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Kill, kill, kill

“You have heard that it was said to those of old, ‘You shall not kill; and whoever kills will be deserving of condemnation.’ But I say to you that everyone who is angry with his brother will be deserving of condemnation; whoever insults his brother will be deserving of the court; and whoever says, ‘You fool!’ will be deserving of the valley of weeping of fire…..” Matthew 5: 21-23

Killing is news. Killing is every day – many times a day.

Here are a few reminders –
• “Jihadi John” – Mohammed Emwazi, the British executioner.
• In Moscow last week, politician Boris Nemtsov was murdered
• In London last week, 15-year-old cyclist Alan Cartwright was murdered and his bike stolen
• In 1994 in Rwanda, 800,000 Tutsis and Hutus were killed in 100 days.
• In Syria, 200,000 Syrians have been killed in the past few years
• Amongst Muslims, Shias, Sunnis and others are now killing one another.

Will you kill? If a British war erupts via the Ukraine will you enlist so as to kill? Will you volunteer to kill the followers of IS?

Are you thinking to yourself, “Thank heaven I won’t be asked to do anything like that”? Don’t be too sure.....

Did the Charlie Hebdo cartoonists who, along with Jewish people, were killed in Paris a few weeks ago fit into the words in bold above? Please look closely at those words. Were they angry with a brother? Did they insult a brother? Did they say “You fool!” to another?

None of us knows their answers to those questions because we are not them.
‘Killing is unnatural. But, in fact, all death is unnatural.’ (Anon.)

But we do know what is in our own hearts. Am I angry with Jihadi John? If so, Jesus said that I’m deserving of condemnation like a killer. Would I insult a militant Muslim if I met him? If so, Jesus said that in his day I’d then be deserving of the court. Do I ever say, “You fool!” to anyone? If so, Jesus said that I will be deserving of unspecified but disastrous consequences – “the valley of weeping of fire”.

This is all very searching. But there’s something which you may have missed within the words in bold above – despite the fact that the important words are not only underlined there but also repeated four times. It’s the words “will be deserving of”.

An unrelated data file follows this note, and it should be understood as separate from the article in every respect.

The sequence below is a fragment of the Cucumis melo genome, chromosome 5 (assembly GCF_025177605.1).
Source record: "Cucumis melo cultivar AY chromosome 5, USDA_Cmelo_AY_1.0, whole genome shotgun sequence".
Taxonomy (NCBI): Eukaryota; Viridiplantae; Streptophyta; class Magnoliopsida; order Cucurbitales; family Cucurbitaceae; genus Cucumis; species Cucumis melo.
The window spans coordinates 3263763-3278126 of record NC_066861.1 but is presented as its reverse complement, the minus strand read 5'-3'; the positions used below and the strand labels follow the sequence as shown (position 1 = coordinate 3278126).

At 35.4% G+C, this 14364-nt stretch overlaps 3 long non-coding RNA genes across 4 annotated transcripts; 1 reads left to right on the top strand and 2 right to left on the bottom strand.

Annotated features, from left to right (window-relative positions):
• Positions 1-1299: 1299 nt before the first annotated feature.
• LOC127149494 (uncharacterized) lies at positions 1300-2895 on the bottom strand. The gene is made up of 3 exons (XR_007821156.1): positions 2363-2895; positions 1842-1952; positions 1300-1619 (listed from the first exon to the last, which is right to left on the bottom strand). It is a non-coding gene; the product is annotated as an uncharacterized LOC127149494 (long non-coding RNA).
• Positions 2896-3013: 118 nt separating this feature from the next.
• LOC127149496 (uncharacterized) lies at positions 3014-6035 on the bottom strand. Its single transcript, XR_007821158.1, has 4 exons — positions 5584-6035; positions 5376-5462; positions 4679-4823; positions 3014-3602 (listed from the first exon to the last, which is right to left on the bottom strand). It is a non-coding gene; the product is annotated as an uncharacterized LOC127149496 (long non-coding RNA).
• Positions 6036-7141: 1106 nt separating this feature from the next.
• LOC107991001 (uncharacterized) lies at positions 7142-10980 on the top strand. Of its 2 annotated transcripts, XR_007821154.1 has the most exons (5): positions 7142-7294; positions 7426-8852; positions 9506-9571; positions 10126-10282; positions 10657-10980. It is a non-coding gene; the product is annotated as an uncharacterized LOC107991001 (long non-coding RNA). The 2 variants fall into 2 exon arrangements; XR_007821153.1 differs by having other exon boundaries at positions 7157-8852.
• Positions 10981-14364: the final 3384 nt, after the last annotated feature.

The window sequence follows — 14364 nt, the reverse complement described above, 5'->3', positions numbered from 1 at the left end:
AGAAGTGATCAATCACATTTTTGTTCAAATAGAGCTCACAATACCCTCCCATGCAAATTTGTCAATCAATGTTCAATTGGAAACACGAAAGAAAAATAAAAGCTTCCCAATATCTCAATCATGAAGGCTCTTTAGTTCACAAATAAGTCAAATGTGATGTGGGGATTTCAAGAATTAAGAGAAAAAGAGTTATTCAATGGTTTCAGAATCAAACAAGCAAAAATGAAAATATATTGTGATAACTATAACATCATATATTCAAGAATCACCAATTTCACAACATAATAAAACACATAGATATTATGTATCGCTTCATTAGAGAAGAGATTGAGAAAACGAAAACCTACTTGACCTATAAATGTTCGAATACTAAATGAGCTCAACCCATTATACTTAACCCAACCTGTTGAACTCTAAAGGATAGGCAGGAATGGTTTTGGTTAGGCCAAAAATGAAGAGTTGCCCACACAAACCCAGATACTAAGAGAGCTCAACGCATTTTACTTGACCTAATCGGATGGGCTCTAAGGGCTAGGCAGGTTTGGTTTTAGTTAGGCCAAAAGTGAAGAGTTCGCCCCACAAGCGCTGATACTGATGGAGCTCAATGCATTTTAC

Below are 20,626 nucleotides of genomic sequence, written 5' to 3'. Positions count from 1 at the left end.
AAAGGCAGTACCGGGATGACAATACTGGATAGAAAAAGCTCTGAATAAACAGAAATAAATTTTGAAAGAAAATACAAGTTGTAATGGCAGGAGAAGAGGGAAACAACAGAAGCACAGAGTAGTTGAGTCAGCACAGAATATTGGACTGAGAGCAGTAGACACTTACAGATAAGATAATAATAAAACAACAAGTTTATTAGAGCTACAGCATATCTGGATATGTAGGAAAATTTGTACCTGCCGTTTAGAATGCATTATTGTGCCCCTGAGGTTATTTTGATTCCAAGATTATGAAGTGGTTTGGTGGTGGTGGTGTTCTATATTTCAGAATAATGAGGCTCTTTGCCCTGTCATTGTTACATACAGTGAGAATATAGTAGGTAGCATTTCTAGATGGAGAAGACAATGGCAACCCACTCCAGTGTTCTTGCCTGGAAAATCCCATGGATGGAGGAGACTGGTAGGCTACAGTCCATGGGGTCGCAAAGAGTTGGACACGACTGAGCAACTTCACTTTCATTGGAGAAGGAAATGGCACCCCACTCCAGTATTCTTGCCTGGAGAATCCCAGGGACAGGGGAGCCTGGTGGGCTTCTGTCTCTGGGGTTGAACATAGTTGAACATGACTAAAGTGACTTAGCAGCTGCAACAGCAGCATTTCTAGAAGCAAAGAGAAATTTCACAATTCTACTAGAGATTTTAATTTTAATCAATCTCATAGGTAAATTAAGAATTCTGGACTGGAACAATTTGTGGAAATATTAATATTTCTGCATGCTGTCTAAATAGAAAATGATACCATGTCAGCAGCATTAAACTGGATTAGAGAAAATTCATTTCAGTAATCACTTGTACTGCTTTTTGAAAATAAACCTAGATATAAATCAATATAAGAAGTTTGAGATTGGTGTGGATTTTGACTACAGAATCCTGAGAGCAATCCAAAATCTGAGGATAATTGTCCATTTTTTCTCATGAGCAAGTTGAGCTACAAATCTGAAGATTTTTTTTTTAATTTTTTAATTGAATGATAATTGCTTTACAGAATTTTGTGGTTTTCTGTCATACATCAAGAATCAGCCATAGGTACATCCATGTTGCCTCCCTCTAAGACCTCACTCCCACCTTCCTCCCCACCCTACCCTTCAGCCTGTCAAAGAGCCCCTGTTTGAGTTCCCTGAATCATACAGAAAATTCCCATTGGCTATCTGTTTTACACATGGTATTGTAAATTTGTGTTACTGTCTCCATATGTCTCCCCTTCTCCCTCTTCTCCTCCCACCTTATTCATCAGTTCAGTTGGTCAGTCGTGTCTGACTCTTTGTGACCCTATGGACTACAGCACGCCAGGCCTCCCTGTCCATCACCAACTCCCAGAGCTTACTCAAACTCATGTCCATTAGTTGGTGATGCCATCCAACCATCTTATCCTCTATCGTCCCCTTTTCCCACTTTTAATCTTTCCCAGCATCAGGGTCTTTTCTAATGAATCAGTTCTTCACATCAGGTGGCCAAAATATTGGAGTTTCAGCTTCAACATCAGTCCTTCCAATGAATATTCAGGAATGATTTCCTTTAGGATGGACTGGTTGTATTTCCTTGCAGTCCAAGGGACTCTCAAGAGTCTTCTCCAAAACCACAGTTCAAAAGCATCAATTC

The old commandment to which Jesus referred did not say “whoever kills will be condemned.” Jesus did not say, “everyone who is angry with his brother will be condemned.” Nor did he say that “whoever insults another will go to court.” He did not say that “whoever says, ‘You fool!’ will go to that awful and indescribable place.”

‘What men fear is not that death is annihilation but that it isn’t.’ (Epicurus, Greek philosopher, 371-270 BC)

Why did he not say that those four things were inevitable? Is it not inevitable that, if I kill, I have to be condemned? Not according to Jesus.

In the dark early hours of the first Good Friday, Jesus faced people who were angry with him. Here is how Matthew describes the scene. He is on trial before the court – the court mentioned in bold above. The chief priests and the whole court were seeking false testimony against him so that they might kill him, but they found none, though many false witnesses came forward……

Jesus remained silent…. The high priest said to him, “I adjure you by the living God, tell us if you are the Christ, the Son of God.” Jesus said to him, “You have said so. But I tell you, from now on you will see the Son of Man seated at the right hand of Power and coming on the clouds of heaven.” Then the high priest tore his robes and said, “He has uttered blasphemy. What further witnesses do we need? You have now heard his blasphemy. What is your judgment?” They answered, “He is deserving of death.”

So… Those who were so angry with this good man decided that he was deserving of condemnation. They had him killed. But he had pre-arranged that - so that he could forgive those who really were deserving of condemnation.

The high priest, the chief priests and the whole court achieved a remarkable reversal of justice. But Jesus himself reversed that reversal – so as to provide a way back to God. Those who kill – who today are deserving of condemnation need not – ever – receive it.

Richard Syvret

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